September 14, 2007

Catholic News Around Indiana

Diocese of Lafayette

Young men grow in faith as ‘Knights of the Holy Temple’

By Lisa Wilson-Cotillier (The Catholic Moment)

KOKOMO—They are called the Knights of the Holy Temple.

The name alone stands out, but the young men serving Mass on Sundays draw meaningful attention to the importance of the celebration, not to themselves.

Derek Aaron was one of 11 young men who ­participated in the first chapter of the Knights, established at St. Joan of Arc Parish in Kokomo for high-school aged boys by Father Brian Doerr in 1999. Now 24, Aaron has fond memories of his knightly experiences, and still helps where he is needed.

“Once you’re a Knight, you’re always a Knight,” Aaron said. “The fellowship and fraternity you form with other Knights is long lasting. It’s a great organization for young men to grow in their faith.

“It’s a great opportunity, too,” Aaron continued, “because in high school, you deal with a lot of pressures and you have a lot of questions about the faith and just about life in general. There were great priests in my chapter, willing to help and readily able to answer any questions I had.”

Participants are encouraged to develop a deep reverence and devotion to Jesus in the Blessed Sacrament, serve the poor, live their faith privately and publicly, and follow an honor code. They also are encouraged to discern whether God is calling them to the priesthood or religious life.

Several chapters have been established across the Diocese of Lafayette. Knights serve at St. Joan of Arc and St. Patrick in Kokomo, Our Lady of Mount Carmel in Carmel, St. Alphonsus in Zionsville, All Saints in Logansport, and the Cathedral of St. Mary of the Immaculate Conception in Lafayette.

Since the Knights formed at Our Lady of Mount Carmel, “more young men are involved in youth ministry in general,” said Father Richard Doerr, pastor. “In addition, there is an increased understanding of the Mass among our youth. [They] have also inspired many of the parishioners, who are moved by their reverence and seriousness when they serve. I think it has also ensured that a significant group of young men have thought about the priesthood as a possibility. Whether they are called or not, this group also ensures that these boys will be better Catholic men.”

“I thought it was a really cool thing,” said Dustin Youngs, 17, of St. Alphonsus. “I went to the first meeting, and after that I decided I really wanted to be a part of it. What attracted me to it the most is the fact that we serve the Mass so reverently.”

Jonathan Matthes, 17, of Our Lady of Mount Carmel, agreed.

“This is my fourth year as a Knight, and serving more reverently is a big part of what’s kept me involved all these years,” he said. “I have had the opportunity to get to meet more people, and to be more involved in Church. It’s just a great thing to help young Catholic men grow in their faith.”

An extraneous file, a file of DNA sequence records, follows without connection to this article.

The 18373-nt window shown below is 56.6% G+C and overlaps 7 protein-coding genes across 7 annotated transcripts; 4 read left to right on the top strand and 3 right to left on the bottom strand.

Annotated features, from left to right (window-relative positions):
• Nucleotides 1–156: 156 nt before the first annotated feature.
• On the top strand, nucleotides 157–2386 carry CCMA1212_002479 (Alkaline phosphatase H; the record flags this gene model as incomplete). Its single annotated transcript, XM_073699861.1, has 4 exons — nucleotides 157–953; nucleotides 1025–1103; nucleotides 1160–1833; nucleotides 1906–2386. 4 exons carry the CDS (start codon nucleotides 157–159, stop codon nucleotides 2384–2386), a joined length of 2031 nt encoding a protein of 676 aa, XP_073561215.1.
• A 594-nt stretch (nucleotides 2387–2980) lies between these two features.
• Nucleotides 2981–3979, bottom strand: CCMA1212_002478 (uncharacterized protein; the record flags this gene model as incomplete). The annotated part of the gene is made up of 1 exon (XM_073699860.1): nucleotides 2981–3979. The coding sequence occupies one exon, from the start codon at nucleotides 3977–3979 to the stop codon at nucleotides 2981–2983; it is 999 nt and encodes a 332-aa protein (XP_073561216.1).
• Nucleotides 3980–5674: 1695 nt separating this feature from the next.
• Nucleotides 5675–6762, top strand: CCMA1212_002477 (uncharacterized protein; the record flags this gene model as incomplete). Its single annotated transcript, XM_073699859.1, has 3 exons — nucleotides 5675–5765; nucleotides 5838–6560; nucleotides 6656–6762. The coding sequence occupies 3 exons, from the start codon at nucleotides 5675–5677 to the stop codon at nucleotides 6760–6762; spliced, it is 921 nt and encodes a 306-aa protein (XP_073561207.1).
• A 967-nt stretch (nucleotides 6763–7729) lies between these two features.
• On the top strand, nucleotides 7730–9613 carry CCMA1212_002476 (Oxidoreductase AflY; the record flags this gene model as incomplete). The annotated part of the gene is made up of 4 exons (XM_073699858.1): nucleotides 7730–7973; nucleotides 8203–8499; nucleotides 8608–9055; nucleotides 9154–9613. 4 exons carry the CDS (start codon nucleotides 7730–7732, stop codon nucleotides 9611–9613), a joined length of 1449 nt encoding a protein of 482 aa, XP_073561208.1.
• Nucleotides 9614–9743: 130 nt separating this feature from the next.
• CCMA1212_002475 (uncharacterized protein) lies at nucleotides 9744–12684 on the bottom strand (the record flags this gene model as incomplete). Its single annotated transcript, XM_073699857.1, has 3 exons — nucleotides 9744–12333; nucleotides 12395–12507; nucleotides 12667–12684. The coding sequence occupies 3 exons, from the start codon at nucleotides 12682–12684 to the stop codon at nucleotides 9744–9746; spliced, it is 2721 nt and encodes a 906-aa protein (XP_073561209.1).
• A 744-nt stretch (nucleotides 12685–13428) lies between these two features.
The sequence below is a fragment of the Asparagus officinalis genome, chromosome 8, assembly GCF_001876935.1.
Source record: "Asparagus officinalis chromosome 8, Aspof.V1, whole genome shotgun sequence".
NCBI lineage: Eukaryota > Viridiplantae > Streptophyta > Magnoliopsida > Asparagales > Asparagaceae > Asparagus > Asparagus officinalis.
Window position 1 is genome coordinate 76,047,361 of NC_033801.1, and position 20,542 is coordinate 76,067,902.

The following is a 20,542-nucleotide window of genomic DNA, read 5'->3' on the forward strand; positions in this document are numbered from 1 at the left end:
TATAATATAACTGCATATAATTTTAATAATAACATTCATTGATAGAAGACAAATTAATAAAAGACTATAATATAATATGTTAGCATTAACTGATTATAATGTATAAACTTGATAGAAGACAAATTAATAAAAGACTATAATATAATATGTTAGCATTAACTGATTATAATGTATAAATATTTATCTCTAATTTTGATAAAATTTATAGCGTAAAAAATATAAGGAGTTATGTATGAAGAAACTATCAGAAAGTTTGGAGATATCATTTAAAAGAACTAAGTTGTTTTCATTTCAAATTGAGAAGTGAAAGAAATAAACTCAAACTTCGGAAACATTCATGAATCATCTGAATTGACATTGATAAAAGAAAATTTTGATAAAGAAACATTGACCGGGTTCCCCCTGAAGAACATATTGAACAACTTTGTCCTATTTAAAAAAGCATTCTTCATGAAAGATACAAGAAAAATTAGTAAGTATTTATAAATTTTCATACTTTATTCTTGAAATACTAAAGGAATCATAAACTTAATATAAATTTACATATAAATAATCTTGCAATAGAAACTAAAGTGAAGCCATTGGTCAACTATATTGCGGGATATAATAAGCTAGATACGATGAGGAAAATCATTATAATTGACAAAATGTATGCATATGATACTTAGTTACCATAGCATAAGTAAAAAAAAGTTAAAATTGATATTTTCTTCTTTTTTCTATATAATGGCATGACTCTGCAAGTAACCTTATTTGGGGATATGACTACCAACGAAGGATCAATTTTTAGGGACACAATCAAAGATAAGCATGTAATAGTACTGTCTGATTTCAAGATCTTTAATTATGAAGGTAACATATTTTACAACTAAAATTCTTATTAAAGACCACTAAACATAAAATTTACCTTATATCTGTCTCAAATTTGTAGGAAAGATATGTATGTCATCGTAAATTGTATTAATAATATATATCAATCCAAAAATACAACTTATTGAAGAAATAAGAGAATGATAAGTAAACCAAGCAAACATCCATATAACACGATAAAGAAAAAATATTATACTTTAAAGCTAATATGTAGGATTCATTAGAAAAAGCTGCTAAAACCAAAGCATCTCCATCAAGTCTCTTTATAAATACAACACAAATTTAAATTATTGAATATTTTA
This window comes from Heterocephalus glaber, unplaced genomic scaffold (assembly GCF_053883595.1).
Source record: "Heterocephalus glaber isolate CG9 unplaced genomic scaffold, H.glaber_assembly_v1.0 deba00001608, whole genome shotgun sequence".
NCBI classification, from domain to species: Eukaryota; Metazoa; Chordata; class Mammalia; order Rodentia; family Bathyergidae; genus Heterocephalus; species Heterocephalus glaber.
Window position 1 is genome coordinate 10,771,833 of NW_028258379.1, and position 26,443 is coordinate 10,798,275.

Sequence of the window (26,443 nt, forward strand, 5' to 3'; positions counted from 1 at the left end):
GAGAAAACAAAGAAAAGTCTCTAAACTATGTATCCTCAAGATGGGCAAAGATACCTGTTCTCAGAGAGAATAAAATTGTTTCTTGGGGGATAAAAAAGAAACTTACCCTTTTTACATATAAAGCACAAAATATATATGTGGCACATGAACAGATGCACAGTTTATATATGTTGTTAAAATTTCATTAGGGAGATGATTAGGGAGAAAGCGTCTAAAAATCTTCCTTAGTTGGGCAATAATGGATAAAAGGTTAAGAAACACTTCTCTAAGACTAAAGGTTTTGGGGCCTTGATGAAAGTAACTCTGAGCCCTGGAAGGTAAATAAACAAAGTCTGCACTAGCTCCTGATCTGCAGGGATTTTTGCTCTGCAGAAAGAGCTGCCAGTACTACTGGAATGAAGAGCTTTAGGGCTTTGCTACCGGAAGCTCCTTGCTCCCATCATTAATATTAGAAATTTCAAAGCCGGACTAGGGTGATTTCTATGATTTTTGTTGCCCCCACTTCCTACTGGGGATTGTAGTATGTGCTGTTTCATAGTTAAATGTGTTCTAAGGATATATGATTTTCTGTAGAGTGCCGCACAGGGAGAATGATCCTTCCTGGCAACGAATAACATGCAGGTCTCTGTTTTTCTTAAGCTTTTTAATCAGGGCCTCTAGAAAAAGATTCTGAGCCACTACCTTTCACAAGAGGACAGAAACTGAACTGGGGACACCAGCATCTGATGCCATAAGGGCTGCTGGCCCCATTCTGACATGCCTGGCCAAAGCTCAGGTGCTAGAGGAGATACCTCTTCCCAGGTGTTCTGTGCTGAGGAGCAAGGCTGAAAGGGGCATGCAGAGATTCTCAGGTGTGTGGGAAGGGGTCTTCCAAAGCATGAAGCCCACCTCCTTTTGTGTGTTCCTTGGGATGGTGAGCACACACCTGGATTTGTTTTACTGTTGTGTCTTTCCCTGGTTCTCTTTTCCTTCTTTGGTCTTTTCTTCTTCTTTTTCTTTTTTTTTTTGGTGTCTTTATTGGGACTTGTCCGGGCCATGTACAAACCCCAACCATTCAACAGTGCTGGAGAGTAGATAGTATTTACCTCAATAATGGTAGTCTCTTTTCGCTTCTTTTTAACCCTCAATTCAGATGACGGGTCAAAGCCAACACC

Faith lives are strengthened by “knighthood.”

“There are always times when you don’t feel strong in your faith, but being a part of the Knights definitely has helped me to grow,” John Strong, 18, of the cathedral parish, said. “The experience is invaluable.”

“I think the Knights is something that you can throw yourself into and really dedicate yourself to,” said Josh Marrah, 17, of St. Joan of Arc.

“A lot of Catholics go to Mass and go through the motions, but don’t necessarily understand what they’re doing or why,” said Strong. “Through the Knights, I’ve gained a better understanding of the Mass, and why we do what we do as Catholics. And I do it because I love to do it. I don’t just go through the motions.” †


St. Louis de Montfort organist receives top honor

FISHERS—Scott Foppiano, organist, choirmaster and coordinator of liturgy at St. Louis de Montfort Parish in Fishers, Ind., in the Lafayette Diocese, recently was named 2007 Organist of the Year.

He received the title and a plaque at the national convention of the American Guild of Organists and the American Theatre Organ Society held in New York in July.

“The candidates are chosen from an international roster of players and voted for by the awards committee and board of directors,” Foppiano said. “Those who have received the award in previous years are among the top shining stars in the organ world and some of the most famous players of the last 100 years. It is truly an honor to be recognized.”

While in New York state, he performed at the Cadet Chapel of the Military Academy at West Point. Foppiano also played a solo recital at the Cathedral of St. Patrick in Manhattan on its historic Kilgen Grande pipe organ.

“It was, without question, an absolute thrill to sit at those consoles, to play music through the same pipes and bounce sound off the same walls as so many of the top organists from decades past,” he said. “It is almost overwhelming, and something I will never forget.” †

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